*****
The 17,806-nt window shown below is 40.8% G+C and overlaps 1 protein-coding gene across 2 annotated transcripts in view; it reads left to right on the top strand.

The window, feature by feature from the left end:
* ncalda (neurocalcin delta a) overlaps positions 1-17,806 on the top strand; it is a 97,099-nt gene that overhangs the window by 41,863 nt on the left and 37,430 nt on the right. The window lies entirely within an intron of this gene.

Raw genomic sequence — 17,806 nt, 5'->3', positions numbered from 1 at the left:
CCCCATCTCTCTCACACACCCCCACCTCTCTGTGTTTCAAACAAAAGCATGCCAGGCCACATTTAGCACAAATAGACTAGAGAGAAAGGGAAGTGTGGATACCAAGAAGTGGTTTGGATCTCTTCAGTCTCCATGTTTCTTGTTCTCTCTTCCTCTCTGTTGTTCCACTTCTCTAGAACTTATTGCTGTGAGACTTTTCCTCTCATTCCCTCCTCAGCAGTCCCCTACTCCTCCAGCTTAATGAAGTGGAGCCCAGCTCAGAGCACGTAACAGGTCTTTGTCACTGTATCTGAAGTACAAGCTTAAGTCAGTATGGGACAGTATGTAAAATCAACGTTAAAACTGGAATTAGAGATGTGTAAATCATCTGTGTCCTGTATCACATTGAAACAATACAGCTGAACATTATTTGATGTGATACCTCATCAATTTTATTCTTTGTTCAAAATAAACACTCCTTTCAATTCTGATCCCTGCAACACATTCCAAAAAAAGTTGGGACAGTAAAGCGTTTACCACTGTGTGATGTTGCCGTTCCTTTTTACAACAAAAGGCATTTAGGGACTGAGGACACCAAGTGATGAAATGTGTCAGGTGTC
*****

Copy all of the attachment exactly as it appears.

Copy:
The 17,806-nt window shown below is 40.8% G+C and overlaps 1 protein-coding gene across 2 annotated transcripts in view; it reads left to right on the top strand.

The window, feature by feature from the left end:
* ncalda (neurocalcin delta a) overlaps positions 1-17,806 on the top strand; it is a 97,099-nt gene that overhangs the window by 41,863 nt on the left and 37,430 nt on the right. The window lies entirely within an intron of this gene.

Raw genomic sequence — 17,806 nt, 5'->3', positions numbered from 1 at the left:
CCCCATCTCTCTCACACACCCCCACCTCTCTGTGTTTCAAACAAAAGCATGCCAGGCCACATTTAGCACAAATAGACTAGAGAGAAAGGGAAGTGTGGATACCAAGAAGTGGTTTGGATCTCTTCAGTCTCCATGTTTCTTGTTCTCTCTTCCTCTCTGTTGTTCCACTTCTCTAGAACTTATTGCTGTGAGACTTTTCCTCTCATTCCCTCCTCAGCAGTCCCCTACTCCTCCAGCTTAATGAAGTGGAGCCCAGCTCAGAGCACGTAACAGGTCTTTGTCACTGTATCTGAAGTACAAGCTTAAGTCAGTATGGGACAGTATGTAAAATCAACGTTAAAACTGGAATTAGAGATGTGTAAATCATCTGTGTCCTGTATCACATTGAAACAATACAGCTGAACATTATTTGATGTGATACCTCATCAATTTTATTCTTTGTTCAAAATAAACACTCCTTTCAATTCTGATCCCTGCAACACATTCCAAAAAAAGTTGGGACAGTAAAGCGTTTACCACTGTGTGATGTTGCCGTTCCTTTTTACAACAAAAGGCATTTAGGGACTGAGGACACCAAGTGATGAAATGTGTCAGGTGTC